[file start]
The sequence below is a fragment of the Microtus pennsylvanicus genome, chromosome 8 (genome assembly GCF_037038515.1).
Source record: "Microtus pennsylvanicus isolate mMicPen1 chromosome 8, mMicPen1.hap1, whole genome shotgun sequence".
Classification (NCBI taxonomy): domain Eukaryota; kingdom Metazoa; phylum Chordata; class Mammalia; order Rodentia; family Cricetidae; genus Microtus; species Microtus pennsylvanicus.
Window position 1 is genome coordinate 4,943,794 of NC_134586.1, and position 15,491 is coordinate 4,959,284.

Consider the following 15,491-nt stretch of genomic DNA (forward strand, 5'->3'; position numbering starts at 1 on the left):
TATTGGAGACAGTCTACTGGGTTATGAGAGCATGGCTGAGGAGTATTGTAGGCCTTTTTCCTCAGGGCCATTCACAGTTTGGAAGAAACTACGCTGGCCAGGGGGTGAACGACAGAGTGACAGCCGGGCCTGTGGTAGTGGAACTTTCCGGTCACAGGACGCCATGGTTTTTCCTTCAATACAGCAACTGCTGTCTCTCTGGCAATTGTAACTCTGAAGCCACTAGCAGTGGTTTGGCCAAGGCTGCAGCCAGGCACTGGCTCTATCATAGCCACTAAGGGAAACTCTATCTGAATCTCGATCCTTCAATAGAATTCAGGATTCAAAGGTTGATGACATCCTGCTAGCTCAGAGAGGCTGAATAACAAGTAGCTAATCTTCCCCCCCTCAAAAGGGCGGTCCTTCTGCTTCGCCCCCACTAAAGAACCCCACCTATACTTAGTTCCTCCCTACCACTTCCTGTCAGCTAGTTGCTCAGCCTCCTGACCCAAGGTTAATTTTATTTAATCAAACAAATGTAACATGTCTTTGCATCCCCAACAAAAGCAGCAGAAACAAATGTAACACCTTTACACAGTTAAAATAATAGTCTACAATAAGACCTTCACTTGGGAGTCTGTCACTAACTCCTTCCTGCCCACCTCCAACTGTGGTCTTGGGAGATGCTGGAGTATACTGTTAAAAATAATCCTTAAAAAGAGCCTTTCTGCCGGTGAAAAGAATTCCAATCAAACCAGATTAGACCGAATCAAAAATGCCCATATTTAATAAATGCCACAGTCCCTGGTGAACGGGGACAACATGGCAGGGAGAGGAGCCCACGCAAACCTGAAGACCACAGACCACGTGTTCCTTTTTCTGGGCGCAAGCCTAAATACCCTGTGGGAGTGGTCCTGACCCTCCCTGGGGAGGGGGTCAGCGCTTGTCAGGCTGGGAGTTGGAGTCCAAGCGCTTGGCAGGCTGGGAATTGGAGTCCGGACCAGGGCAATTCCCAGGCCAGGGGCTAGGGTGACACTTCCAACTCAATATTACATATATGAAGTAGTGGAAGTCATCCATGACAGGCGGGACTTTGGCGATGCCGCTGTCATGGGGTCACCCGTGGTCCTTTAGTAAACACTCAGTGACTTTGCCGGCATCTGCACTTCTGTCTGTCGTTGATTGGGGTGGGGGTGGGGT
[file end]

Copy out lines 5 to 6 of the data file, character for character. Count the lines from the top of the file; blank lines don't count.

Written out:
Consider the following 15,491-nt stretch of genomic DNA (forward strand, 5'->3'; position numbering starts at 1 on the left):
TATTGGAGACAGTCTACTGGGTTATGAGAGCATGGCTGAGGAGTATTGTAGGCCTTTTTCCTCAGGGCCATTCACAGTTTGGAAGAAACTACGCTGGCCAGGGGGTGAACGACAGAGTGACAGCCGGGCCTGTGGTAGTGGAACTTTCCGGTCACAGGACGCCATGGTTTTTCCTTCAATACAGCAACTGCTGTCTCTCTGGCAATTGTAACTCTGAAGCCACTAGCAGTGGTTTGGCCAAGGCTGCAGCCAGGCACTGGCTCTATCATAGCCACTAAGGGAAACTCTATCTGAATCTCGATCCTTCAATAGAATTCAGGATTCAAAGGTTGATGACATCCTGCTAGCTCAGAGAGGCTGAATAACAAGTAGCTAATCTTCCCCCCCTCAAAAGGGCGGTCCTTCTGCTTCGCCCCCACTAAAGAACCCCACCTATACTTAGTTCCTCCCTACCACTTCCTGTCAGCTAGTTGCTCAGCCTCCTGACCCAAGGTTAATTTTATTTAATCAAACAAATGTAACATGTCTTTGCATCCCCAACAAAAGCAGCAGAAACAAATGTAACACCTTTACACAGTTAAAATAATAGTCTACAATAAGACCTTCACTTGGGAGTCTGTCACTAACTCCTTCCTGCCCACCTCCAACTGTGGTCTTGGGAGATGCTGGAGTATACTGTTAAAAATAATCCTTAAAAAGAGCCTTTCTGCCGGTGAAAAGAATTCCAATCAAACCAGATTAGACCGAATCAAAAATGCCCATATTTAATAAATGCCACAGTCCCTGGTGAACGGGGACAACATGGCAGGGAGAGGAGCCCACGCAAACCTGAAGACCACAGACCACGTGTTCCTTTTTCTGGGCGCAAGCCTAAATACCCTGTGGGAGTGGTCCTGACCCTCCCTGGGGAGGGGGTCAGCGCTTGTCAGGCTGGGAGTTGGAGTCCAAGCGCTTGGCAGGCTGGGAATTGGAGTCCGGACCAGGGCAATTCCCAGGCCAGGGGCTAGGGTGACACTTCCAACTCAATATTACATATATGAAGTAGTGGAAGTCATCCATGACAGGCGGGACTTTGGCGATGCCGCTGTCATGGGGTCACCCGTGGTCCTTTAGTAAACACTCAGTGACTTTGCCGGCATCTGCACTTCTGTCTGTCGTTGATTGGGGTGGGGGTGGGGT